Starting December, Florida A&M University’s (FAMU) campus will be hosting several legends of basketball—not as motivational speakers, professors, or coaches, but as actual students.
The school rolled out the first program of its kind geared to address a long-troubling trend of basketball players choosing a life of professional ball over completing higher education, only to find diminished work opportunities in the real world after their careers leave the court.
At least nine retired players have signed up for the university’s first round of classes, including influential center Wayne “Tree” Rollins. Before hanging up his sneaks in 1995, Tree was up there with the likes of Hakeem Olajuwon and Kareem Abdul-Jabbar.
The four-weekend Life After Retirement: Growing Successful Business Ventures certificate program—otherwise known as Biz Bootcamp—will teach ex-players the fundamentals of planning and starting up their own business, which are skills they can use both at work as well as in their personal lives. Even cooler, students who successfully start a business up will be invited to teach the next batch of alumni.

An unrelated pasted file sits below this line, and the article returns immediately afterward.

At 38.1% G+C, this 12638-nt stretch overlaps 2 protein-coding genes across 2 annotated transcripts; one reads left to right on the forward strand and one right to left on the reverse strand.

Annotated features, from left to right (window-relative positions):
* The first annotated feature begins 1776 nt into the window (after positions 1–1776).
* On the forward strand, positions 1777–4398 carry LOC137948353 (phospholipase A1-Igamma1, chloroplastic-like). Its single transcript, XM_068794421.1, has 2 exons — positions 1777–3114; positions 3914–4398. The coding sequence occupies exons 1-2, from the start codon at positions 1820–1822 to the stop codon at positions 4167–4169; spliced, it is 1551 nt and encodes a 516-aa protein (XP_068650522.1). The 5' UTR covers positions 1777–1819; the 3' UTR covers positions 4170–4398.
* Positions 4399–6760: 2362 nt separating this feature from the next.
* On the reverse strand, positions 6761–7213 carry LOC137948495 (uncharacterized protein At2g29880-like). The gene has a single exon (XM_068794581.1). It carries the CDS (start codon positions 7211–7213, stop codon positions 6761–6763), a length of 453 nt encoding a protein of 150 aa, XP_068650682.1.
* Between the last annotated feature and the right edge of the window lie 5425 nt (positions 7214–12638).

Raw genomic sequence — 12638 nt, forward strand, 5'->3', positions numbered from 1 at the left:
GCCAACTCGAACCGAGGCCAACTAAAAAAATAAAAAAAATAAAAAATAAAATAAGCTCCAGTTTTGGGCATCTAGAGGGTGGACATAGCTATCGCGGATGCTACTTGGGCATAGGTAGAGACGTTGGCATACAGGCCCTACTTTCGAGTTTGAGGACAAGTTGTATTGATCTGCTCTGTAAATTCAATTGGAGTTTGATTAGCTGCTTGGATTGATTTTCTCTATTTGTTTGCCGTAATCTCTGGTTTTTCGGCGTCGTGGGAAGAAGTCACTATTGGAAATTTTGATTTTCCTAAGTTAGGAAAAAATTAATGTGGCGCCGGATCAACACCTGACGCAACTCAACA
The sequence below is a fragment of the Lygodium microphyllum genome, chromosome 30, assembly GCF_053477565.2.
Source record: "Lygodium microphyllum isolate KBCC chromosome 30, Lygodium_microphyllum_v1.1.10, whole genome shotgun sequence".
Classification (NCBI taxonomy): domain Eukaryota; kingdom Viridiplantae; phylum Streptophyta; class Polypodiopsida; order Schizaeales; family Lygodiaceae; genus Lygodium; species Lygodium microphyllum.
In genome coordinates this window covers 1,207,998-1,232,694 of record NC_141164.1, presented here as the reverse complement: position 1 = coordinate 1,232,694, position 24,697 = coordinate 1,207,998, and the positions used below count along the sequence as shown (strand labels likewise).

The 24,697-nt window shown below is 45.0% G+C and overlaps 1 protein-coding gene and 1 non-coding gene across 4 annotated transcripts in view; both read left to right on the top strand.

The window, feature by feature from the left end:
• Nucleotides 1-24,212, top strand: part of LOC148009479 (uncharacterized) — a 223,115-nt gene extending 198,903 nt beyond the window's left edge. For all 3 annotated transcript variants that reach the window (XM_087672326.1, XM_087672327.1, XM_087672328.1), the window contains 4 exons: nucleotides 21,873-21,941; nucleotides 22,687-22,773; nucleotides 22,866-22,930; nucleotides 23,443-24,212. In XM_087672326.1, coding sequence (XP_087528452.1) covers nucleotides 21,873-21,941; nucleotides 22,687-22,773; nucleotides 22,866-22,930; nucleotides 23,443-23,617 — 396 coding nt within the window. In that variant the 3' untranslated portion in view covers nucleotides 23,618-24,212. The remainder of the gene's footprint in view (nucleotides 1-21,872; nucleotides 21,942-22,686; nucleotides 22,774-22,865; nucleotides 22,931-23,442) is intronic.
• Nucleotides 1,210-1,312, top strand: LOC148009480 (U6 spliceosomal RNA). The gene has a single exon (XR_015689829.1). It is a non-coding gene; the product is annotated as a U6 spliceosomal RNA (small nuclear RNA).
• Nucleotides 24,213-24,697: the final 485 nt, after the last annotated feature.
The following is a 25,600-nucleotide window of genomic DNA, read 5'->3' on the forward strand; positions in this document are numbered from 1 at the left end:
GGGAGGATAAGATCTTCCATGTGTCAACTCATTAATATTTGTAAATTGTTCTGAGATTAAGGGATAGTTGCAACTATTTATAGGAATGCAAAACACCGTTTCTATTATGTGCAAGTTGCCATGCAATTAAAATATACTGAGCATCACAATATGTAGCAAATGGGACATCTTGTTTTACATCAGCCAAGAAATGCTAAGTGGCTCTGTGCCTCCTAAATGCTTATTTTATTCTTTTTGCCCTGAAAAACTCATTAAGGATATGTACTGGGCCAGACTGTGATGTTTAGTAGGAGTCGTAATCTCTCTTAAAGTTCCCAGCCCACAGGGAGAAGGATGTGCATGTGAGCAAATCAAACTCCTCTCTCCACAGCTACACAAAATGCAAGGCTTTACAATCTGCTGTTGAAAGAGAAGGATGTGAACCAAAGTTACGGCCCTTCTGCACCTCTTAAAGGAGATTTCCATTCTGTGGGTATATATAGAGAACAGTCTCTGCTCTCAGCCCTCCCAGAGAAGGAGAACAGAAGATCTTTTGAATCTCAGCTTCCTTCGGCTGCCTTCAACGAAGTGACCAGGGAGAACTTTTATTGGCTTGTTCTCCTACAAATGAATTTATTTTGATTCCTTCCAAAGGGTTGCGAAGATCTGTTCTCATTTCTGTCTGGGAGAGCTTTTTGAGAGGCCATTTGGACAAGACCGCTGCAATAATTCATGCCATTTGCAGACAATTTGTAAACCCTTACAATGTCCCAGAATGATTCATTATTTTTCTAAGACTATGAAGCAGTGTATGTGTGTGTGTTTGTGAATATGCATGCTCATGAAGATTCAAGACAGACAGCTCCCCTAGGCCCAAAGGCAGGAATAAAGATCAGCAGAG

The idea to create a certificate program first came to FAMU staff when George Tinsley, a former AMA player, was speaking as the board president of the National Basketball Retired Players Association’s (NBRPA) at the university, outlining the troubles that former pro athletes deal with when they end their careers. Now, FAMU’s program is officially backed by the NBRPA.
These days, the challenges retired NBA players face have cropped up in tabloid headlines more often than in serious discussion, which is alarming. Allen Iverson’s recent retirement was marred by news that he’d gone completely broke. He’d never gotten a degree, having left Georgetown after two years.
Probably less than half of NBA players hold a degree, and according to a more scientific measure by Sports Illustrated, over 60 per cent of NBA players file for bankruptcy within five years of quitting the sport, often due to low levels of financial literacy. Those numbers are pretty scary, which makes programs like this all the more important for players who don’t necessarily plan their financial lives past stardom.
In some heartening news, NBRPA has also hinted that at least two other institutions have started considering similar programs.